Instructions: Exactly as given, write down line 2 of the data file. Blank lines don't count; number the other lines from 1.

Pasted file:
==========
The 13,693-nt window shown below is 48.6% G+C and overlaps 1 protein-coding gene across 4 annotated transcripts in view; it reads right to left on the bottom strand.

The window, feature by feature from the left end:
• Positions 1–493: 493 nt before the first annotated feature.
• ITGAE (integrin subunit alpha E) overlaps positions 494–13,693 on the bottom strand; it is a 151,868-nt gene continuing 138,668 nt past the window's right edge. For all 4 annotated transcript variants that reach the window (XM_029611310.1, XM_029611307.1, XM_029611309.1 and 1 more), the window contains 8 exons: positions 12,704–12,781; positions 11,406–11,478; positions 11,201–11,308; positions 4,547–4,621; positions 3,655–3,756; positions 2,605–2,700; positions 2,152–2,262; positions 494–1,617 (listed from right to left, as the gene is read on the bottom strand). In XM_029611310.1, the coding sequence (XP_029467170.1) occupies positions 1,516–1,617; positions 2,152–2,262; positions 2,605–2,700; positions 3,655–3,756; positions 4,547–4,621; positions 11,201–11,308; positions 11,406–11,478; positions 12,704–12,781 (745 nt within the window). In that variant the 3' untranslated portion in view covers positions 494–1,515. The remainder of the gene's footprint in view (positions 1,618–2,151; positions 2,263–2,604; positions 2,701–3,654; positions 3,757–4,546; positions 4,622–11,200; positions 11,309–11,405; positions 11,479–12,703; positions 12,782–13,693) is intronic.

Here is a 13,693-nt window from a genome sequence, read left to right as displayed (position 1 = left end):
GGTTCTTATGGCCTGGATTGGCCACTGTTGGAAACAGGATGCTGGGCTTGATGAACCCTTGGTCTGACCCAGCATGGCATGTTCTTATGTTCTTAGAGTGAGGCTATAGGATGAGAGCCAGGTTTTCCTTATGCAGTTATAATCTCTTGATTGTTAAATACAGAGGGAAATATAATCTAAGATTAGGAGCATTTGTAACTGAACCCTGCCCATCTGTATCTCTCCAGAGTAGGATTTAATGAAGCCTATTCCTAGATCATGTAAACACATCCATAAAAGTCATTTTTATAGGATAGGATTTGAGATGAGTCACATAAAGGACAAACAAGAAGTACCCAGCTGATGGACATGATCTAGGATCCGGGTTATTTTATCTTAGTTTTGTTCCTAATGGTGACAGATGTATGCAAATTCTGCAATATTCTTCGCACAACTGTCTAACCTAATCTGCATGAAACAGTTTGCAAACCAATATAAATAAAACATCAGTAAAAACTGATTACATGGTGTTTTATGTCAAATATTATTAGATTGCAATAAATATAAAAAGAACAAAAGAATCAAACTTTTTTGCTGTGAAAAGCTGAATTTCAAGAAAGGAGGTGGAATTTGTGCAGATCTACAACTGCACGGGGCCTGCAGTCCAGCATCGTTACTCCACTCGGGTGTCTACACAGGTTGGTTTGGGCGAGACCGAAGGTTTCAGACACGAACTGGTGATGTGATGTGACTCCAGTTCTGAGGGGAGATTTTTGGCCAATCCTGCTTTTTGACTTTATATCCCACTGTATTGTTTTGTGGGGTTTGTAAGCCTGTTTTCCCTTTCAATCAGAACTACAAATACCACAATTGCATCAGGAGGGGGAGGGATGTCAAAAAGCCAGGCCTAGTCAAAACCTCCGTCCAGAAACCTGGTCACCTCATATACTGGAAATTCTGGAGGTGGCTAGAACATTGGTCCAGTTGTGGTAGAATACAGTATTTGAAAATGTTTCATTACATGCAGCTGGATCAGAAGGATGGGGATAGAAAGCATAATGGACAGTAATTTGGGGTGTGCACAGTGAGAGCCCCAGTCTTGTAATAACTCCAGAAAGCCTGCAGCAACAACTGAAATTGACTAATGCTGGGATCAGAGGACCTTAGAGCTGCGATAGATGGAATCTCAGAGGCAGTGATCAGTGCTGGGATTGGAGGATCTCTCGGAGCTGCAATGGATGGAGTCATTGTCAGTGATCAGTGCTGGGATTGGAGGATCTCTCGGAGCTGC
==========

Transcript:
The window, feature by feature from the left end: